Trigger Control Training Tips From Great Shooters
Arguably, the most important aspect of shooting is not actually aiming but trigger control, as this aspect sets the stage for the shot itself. How you operate the trigger has almost as much impact on where your bullet goes than anything else.
But why take our word for it?
Here are some tips on learning trigger control from professional shooters and other known authorities when it comes to handgun (and other) shooting. Follow these tips, and your trigger control should noticeably improve.
Robbie Leatham On Trigger Control
There aren’t too many people who have a better perspective on a good trigger pull than Robbie Leatham. Leatham, for those unaware, is one of the fastest, most accurate professional shooters living, having won scores of shooting matches and championships with 1911s, other semi-autos and recently returned to shooting revolvers.
Leatham posted a few tips in a blog post on the Springfield Armory website, which just so happens to be his main sponsor and employer.
First, he recommends having a good grip on your firearm, as not having a good grip will deny your arm, hand and finger muscles the ability to work at peak efficacy when pulling the trigger. Therefore, he recommends, make sure you have a gun suited for your hand.
Leatham also recommends regular dry fire practice. He does it regularly, and advocates it as a way to focus on grip and how one pulls the trigger. By diligently engaging in dry fire practice, the shooter can focus on perfecting trigger pull.
He also advocates starting slow and building up from there. “Think smooth and steady,” Leatham writes, as a slow, smooth, perfect trigger pull can be practiced until it becomes a fast, smooth trigger pull. Only highly advanced shooters can jerk their trigger finger quickly and not disturb their grip on the gun; people learning trigger control should “save that for later” as they learn.
Bill Jordan Recommended Smooth And Steady Pull For Good Trigger Control
Bill Jordan, the legendary Border Patrolman, combat marine, trick shooter and gunwriter advocated for a slow, smooth trigger pull with a double action revolver, which translates likewise to a slow, smooth pull on any other variety of pistol.
Many of Jordan’s contemporaries favored what’s called the “two-stage trigger pull” in double action, where you pull the trigger three-fourths of the way, briefly hold, and THEN pull the rest of the way to fire. Jordan acknowledged that it worked for some people in his landmark work “No Second Place Winner,” but found that a deliberate, smooth pull in one motion was the best way to pull the trigger. Jordan likewise advocated dry-fire practice to improve trigger control.
Granted, the book was written by a man of a different era, shooting different guns well before the semi-auto became the dominant handgun and well before semi-auto ammunition began to seriously improve.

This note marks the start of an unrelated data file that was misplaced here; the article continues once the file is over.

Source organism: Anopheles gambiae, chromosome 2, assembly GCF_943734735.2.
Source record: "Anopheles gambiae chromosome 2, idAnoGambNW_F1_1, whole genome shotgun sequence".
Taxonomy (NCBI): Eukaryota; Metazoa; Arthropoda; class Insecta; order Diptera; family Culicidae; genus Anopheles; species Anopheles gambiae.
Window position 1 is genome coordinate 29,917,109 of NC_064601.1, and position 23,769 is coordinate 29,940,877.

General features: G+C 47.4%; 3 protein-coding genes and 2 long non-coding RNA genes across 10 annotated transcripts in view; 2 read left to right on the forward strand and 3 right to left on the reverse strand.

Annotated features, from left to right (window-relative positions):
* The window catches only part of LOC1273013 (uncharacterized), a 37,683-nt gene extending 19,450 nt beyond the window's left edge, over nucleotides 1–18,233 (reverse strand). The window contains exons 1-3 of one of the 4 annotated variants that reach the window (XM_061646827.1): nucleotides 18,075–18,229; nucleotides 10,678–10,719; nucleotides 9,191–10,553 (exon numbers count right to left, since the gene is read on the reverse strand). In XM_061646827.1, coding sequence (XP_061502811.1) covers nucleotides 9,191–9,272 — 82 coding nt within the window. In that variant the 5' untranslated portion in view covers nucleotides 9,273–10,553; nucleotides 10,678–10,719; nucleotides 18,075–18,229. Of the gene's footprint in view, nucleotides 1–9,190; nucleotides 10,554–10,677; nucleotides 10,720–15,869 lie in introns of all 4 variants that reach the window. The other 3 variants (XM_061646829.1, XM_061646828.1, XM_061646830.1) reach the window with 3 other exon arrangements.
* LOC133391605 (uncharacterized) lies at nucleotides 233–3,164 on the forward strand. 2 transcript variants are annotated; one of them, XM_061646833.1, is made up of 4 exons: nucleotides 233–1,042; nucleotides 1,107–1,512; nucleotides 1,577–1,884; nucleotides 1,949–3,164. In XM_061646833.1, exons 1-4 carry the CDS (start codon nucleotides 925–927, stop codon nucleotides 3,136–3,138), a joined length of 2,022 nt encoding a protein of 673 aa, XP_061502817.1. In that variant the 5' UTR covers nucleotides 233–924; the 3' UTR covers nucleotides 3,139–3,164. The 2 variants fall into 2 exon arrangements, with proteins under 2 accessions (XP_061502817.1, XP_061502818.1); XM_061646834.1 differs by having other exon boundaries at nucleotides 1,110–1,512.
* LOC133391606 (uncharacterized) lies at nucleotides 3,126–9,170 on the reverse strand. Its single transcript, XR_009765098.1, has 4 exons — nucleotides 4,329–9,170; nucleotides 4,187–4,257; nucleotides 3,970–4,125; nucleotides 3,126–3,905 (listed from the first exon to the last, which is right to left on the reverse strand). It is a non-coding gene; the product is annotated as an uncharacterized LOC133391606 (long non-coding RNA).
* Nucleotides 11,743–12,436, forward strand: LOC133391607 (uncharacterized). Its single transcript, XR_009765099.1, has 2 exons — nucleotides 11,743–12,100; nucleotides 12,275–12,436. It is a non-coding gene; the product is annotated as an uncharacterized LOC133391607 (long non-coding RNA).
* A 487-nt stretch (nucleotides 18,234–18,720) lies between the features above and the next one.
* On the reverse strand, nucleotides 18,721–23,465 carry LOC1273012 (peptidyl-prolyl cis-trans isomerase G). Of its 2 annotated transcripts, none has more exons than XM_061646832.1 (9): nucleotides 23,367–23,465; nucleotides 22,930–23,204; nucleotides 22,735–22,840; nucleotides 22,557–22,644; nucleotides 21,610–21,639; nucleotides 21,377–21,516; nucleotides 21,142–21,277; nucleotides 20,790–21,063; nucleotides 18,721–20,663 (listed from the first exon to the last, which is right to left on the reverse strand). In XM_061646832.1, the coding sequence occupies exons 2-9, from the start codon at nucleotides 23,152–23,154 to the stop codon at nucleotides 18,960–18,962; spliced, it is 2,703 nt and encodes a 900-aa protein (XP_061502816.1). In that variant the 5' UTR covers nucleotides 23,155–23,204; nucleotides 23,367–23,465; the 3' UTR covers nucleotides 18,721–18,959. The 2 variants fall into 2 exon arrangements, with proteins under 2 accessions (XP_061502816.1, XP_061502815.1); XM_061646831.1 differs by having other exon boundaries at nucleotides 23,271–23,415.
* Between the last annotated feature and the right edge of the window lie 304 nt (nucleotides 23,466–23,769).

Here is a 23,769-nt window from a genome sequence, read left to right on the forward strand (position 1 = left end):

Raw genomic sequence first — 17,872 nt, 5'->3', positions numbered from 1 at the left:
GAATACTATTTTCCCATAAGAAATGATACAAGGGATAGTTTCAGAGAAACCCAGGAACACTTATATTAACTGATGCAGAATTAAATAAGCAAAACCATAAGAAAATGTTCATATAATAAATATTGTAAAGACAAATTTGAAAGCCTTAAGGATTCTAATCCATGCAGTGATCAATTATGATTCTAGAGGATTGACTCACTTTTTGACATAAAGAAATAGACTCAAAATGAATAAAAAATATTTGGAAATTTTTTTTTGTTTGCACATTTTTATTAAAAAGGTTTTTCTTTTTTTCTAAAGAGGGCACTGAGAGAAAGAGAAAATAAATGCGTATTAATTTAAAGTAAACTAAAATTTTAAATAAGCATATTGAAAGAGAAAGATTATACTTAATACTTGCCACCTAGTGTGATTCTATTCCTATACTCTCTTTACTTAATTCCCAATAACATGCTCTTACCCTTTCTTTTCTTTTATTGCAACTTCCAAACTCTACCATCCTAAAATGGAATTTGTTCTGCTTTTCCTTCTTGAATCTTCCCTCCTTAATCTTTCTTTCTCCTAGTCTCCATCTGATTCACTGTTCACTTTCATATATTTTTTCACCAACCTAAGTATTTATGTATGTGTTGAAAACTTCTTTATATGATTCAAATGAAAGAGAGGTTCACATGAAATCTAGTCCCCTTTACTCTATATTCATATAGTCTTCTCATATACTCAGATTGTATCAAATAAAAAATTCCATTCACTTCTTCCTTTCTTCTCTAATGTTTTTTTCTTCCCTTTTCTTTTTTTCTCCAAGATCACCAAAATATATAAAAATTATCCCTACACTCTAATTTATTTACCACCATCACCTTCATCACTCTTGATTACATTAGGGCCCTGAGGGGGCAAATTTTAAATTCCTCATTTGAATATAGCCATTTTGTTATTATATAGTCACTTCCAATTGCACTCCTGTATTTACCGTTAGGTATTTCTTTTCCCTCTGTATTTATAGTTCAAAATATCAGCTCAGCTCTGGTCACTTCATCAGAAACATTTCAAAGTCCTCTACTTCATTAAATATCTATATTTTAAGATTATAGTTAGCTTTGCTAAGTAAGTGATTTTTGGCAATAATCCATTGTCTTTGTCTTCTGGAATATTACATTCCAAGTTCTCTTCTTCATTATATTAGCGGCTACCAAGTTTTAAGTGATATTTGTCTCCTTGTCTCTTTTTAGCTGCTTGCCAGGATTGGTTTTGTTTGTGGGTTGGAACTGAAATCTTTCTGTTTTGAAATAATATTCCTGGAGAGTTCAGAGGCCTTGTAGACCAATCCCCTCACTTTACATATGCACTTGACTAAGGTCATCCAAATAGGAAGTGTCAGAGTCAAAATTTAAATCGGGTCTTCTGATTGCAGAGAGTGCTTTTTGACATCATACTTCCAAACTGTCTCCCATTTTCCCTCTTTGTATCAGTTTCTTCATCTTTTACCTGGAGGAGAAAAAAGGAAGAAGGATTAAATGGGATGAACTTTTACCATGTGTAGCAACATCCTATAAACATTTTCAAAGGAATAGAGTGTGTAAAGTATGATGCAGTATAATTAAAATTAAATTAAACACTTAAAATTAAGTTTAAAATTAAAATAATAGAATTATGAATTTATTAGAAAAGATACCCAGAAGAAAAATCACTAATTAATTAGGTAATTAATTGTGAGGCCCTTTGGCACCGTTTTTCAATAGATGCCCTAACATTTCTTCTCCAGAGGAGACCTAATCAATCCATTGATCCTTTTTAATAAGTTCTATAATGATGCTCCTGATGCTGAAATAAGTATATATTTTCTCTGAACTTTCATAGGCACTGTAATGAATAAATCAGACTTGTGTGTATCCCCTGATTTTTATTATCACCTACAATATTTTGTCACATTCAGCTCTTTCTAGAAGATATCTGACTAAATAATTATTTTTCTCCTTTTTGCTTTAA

However, a man that was able to clear a Smith and Wesson N-frame from its holster, fire from the hip and hit a Lifesaver in less than 0.3 seconds…is definitely a man to heed the advice of.
Jeff Cooper On Trigger Control: The “Compressed Surprised Break”
The technique taught by Jeff Cooper, the man who devised the 4 laws of gun safety that we’re all so familiar with…or at least should be, since they cover most of what a person needs to know about handgun safety.
Going over all the contributions that Cooper made to the realm of handgun shooting would be too compendious to do in one sitting, but what he contributed as far as trigger operations are concerned is what has been termed the “compressed surprised break.”
The traditional “surprised break” is the “squeeze, don’t jerk” technique taught to most beginning shooters. The trigger isn’t to be jerked, but rather slowly squeezed until the gun goes off. This prevents the trigger jerk from pulling the gun off-target and also preventing the shooter from flinching prior to the sound, flash and recoil of the gun going off. Flinching can cause the gun to be pulled off target as well.
Cooper taught students to imagine the trigger as a glass rod, that would “break” when the apex of the trigger pull was reached, but that breaking the rod requires a quick snap. He balanced this by teaching students not to flinch or jerk the trigger. In other words, he married the slow, smooth trigger pull with speed. This imparts how to “take one’s time, fast” as Wyatt Earp put it.
The compressed surprise break, therefore, is the “Goldilocks” trigger operation: smooth enough for accurate fire, fast enough to be used when it matters.
If you focus on these tips for trigger control, you should see your shooting improve dramatically, especially during defensive shooting practice. After all, this is how the pros do it.
About The Author
Born in southeastern Washington State, Sam Hoober graduated in 2011 from Eastern Washington University. He resides in the great Inland Northwest, with his wife and child. His varied interests and hobbies include camping, fishing, hunting, and spending time at the gun range as often as possible.